For the Victorians, perhaps no experience was more personal or more important than learning--especially among those bent on reforming education and teaching young women as well as young men. Learning and teaching alike were often changing processes that challenged one's own relationship to education. The story of Ruskin's continuing education--as both teacher and lifelong student--exemplifies the development of education in later nineteenth-century England. While Ruskin's own erudition was fashioned by a traditionally male early nineteenth-century curriculum, Sara Atwood's book shows how he grew to influence learning methods, lessons, content, and purpose for both male and female students throughout the century. Ranging from Ruskin's role as a teacher-through-correspondence to his favorite role as an "old littérateur" at Winnington Hall School for girls, Ruskin's life as an educator suggests a cumulative experience that demands a long overdue holistic reading--one that may or may not be accomplished in less than 200 pages.
In examining Ruskin as both teacher and lifelong student, Atwood's book joins a rich history of Ruskin studies that neatly bridge the gap between the life and extensive writings of this Victorian thinker. Atwood herself cites the work of many other Ruskin scholars such as Tim Hilton, Dinah Birch, Van Akin Burd, Robert Hewison, Elizabeth Helsinger, and John Rosenberg. But her study of Ruskin's educational values--as a life-long pedagogy that may be traced from the smallest of samples to the most widely published works or teachings--expands our understanding of Ruskin's educational views by showing the inter-connected if not evolutionary nature of his pedagogy. Beginning with individualized instructions sent by letter to his art students, Atwood tracks the long but not impossible road by which Ruskin took his theories of education to the experiment that would become Fors Clavigera. Along the way, with the aid of fresh critical perspectives supplied by Sharon Aronofsky Weltman and Linda H. Peterson (93), Atwood interrogates Ruskin's theories in terms of gender, sexual stereotypes, and social principles. Although her volume is short, it reveals a wide command of Ruskin scholarship.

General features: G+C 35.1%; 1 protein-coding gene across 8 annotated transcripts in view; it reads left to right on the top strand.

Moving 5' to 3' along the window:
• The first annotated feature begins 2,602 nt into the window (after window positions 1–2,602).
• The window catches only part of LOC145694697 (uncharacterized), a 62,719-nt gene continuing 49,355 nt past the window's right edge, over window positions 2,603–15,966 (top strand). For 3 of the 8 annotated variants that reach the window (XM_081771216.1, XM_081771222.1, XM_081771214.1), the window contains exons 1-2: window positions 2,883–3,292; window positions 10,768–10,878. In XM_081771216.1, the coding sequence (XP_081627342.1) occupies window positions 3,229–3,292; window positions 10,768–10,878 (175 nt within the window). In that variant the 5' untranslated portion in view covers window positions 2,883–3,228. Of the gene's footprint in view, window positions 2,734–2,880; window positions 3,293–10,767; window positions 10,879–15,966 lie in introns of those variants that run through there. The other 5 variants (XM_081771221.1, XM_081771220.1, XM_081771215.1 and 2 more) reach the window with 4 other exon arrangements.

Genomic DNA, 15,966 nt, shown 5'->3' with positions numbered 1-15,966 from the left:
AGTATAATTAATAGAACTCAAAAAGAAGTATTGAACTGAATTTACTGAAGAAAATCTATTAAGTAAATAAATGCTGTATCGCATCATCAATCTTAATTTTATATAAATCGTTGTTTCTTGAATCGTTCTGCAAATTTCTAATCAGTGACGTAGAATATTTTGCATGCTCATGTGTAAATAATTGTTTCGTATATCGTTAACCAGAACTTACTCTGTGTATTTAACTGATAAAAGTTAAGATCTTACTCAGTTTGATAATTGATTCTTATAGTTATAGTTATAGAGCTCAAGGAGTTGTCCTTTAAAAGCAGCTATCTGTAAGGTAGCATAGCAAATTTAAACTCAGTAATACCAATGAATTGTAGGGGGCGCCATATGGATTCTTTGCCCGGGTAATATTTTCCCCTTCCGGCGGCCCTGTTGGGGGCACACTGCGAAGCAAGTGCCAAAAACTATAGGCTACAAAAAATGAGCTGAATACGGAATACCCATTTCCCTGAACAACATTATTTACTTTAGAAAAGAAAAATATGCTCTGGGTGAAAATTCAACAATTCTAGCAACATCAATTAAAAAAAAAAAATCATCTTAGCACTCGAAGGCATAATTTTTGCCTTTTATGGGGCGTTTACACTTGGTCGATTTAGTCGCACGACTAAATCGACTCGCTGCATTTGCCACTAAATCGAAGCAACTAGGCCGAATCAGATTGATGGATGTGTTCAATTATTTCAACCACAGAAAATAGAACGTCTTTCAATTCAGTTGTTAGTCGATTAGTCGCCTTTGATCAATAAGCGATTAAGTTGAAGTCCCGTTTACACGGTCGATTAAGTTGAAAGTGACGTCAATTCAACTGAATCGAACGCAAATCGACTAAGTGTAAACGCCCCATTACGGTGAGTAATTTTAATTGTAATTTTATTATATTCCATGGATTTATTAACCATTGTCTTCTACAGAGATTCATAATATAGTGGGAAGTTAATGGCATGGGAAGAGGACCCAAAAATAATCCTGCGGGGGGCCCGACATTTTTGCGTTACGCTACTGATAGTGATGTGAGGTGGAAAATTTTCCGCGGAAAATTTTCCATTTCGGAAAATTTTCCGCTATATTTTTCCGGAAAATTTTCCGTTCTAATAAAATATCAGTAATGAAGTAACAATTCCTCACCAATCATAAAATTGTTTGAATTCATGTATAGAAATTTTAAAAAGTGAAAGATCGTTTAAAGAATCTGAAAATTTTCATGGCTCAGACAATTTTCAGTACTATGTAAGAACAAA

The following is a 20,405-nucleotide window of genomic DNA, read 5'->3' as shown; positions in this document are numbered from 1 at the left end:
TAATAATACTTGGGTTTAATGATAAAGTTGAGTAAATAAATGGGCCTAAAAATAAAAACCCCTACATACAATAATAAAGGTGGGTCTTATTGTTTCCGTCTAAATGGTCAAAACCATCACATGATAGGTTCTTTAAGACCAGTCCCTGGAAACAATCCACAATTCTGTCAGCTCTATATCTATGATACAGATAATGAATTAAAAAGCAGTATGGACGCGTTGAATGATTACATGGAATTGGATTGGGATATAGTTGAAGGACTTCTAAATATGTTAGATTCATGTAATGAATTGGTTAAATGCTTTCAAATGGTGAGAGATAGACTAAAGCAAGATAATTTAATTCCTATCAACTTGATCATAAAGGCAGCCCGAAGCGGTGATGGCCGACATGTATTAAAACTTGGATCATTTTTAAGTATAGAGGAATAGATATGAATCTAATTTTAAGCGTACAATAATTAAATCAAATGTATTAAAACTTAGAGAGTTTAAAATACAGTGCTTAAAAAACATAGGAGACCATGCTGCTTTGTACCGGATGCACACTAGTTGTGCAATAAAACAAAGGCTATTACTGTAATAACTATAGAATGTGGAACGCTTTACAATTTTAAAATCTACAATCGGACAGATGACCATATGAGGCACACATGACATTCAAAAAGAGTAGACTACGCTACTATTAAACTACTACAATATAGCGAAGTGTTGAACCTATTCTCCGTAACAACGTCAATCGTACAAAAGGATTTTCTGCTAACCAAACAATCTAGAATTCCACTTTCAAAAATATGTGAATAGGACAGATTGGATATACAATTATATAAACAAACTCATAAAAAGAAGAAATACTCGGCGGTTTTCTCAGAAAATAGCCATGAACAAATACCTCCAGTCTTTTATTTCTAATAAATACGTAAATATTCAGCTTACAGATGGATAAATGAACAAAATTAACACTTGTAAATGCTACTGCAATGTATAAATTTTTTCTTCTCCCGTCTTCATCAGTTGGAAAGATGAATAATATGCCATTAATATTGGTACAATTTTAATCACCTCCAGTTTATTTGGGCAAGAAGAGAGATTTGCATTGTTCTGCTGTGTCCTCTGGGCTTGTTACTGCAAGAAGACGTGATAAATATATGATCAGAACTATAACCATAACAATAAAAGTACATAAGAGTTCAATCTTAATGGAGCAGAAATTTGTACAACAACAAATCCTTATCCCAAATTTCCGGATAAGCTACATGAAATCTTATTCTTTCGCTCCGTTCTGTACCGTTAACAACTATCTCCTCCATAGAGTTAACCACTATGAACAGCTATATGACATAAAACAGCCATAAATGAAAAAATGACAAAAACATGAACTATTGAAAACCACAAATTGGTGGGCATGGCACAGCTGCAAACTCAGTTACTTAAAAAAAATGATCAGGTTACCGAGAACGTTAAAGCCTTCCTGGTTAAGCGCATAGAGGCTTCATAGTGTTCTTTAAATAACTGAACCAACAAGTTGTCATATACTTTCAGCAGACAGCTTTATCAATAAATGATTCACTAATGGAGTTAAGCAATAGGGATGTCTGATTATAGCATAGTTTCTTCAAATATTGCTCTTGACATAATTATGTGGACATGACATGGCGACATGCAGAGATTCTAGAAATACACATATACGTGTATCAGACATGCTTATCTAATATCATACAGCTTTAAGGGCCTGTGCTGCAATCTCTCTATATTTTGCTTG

As Atwood presents it, Ruskin's educational philosophy sprang from a childhood of intense passion and curiosity about countless subjects. Ruskin's criteria for future curricula, she postulates, can be traced to the content of his childhood schooling: "daily Bible lessons, later supplemented by Latin lessons" (7) as well as lessons in geology, botany, animalia, literature, and art (8-18). His voluminous tendencies, we learn, may also stem from something he formed at the age of six: a habit of "writing his own books" without "the multiple volumes promised on his title pages" (8). Drawn from Atwood's reading of Praeterita, one of Ruskin's most unconventional and fictionalized works, these would-be curricular facts are the possibly embellished recollections of a mature educator. But Atwood's reading of what Ruskin dubbed his "forming time" articulates the inter-connectedness of childhood learning with adult perspectives on educational reform (19). While some scholars might object that her reliance on personal mythology could lead to an exaggerated reading of Ruskin's educational ideals, she finds in this mythology "a species of truth" (11). Treating Praeterita as a "selective autobiography" rather than a wholly reliable record of Ruskin's early life, Atwood insists that "truths" may be found in this work--even if they are only "imaginative." At this intersection of nineteenth-century biography and personal mythology, Atwood joins Helen Gill Viljoen and Robert Hewison in giving Praeterita its imaginative credit. In doing so, she strikes a reasonable balance between the mythology constructed in Praeterita and the biographical facts now voluminously provided by Hilton.